Home‎ > ‎Perot Museum Study Skins‎ > ‎

Great-crested and Ash-throated Flycatcher


Left: Ash-throated Flycacther (Myiarchus cinerascens)  and Right: Great-crested Flycatcher (Myiarchus crinitus)


Bottom: Ash-throated Flycacther and Top: Great-crested Flycatcher

The Ash-throated Flycatcher is nearly identical to Great-crested Flycatcher in shape and size, but the ATFL shows more muted brown and tan colors on the back and less gray. The breast of the ATFL is a light gray that dissolves into a yellow-ish-beige in the belly area. The breast of the Great-crested Flycatcher is a strong gray that meets with a brighter canary yellow on the belly. The tails of both species are similar in the field.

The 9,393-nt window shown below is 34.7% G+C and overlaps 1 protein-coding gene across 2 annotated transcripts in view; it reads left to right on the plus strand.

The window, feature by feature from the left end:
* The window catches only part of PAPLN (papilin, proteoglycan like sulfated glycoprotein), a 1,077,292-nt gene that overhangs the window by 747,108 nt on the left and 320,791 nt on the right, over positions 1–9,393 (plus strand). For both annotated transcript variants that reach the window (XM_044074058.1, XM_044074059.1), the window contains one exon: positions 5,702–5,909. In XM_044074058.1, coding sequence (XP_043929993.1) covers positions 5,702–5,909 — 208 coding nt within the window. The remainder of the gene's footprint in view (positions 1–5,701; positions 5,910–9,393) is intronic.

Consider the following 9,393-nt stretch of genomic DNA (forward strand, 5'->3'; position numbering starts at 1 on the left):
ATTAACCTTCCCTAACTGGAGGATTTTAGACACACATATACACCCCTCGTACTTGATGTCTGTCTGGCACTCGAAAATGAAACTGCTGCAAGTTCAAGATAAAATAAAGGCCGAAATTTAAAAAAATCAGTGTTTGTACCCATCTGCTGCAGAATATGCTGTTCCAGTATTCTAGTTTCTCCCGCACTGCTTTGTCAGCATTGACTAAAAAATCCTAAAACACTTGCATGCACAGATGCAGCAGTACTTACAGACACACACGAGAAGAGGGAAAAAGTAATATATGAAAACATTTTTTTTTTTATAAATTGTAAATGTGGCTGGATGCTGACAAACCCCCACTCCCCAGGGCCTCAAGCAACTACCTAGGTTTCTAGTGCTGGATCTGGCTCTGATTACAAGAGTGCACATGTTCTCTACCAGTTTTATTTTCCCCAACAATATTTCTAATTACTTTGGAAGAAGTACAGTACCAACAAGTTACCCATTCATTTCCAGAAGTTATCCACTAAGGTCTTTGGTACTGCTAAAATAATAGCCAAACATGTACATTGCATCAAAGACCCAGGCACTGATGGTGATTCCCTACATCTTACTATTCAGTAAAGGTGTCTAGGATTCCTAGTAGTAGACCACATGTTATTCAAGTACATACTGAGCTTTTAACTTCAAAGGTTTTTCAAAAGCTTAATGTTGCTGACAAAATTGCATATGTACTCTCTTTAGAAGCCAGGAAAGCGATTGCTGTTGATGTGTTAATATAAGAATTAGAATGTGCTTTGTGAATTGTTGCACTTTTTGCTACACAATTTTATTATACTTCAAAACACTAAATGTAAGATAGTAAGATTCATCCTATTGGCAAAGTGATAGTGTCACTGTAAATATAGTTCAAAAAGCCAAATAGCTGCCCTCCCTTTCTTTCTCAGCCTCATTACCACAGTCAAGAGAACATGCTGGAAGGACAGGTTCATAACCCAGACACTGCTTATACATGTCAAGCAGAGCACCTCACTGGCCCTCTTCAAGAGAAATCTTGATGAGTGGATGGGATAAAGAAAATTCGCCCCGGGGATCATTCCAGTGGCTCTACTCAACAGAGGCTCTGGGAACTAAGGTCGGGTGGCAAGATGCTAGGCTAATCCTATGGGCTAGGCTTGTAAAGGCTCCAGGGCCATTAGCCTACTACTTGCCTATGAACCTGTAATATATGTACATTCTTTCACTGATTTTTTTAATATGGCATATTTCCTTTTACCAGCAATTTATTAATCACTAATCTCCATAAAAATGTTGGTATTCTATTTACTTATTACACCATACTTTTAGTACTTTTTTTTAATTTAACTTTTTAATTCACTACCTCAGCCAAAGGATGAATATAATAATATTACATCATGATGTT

The throat of the ATFL is a significantly lighter shade of color than the crown and nape. The GCFL shows a deep gray on the throat similar to the bird's nape. Important: The coloring can be deceptive in certain lighting.

Status and Distribution in North-central Texas - The Ash-throated Flycatcher is a rare winter resident and uncommon summer resident in the western half of North-central Texas. The Great-crested Flycatcher is a common migrant and summer resident in the eastern half of North-central Texas.



Ash-throated Flycatcher - Greg Lasley



Great-crested Flycatcher - Lora Render
Comments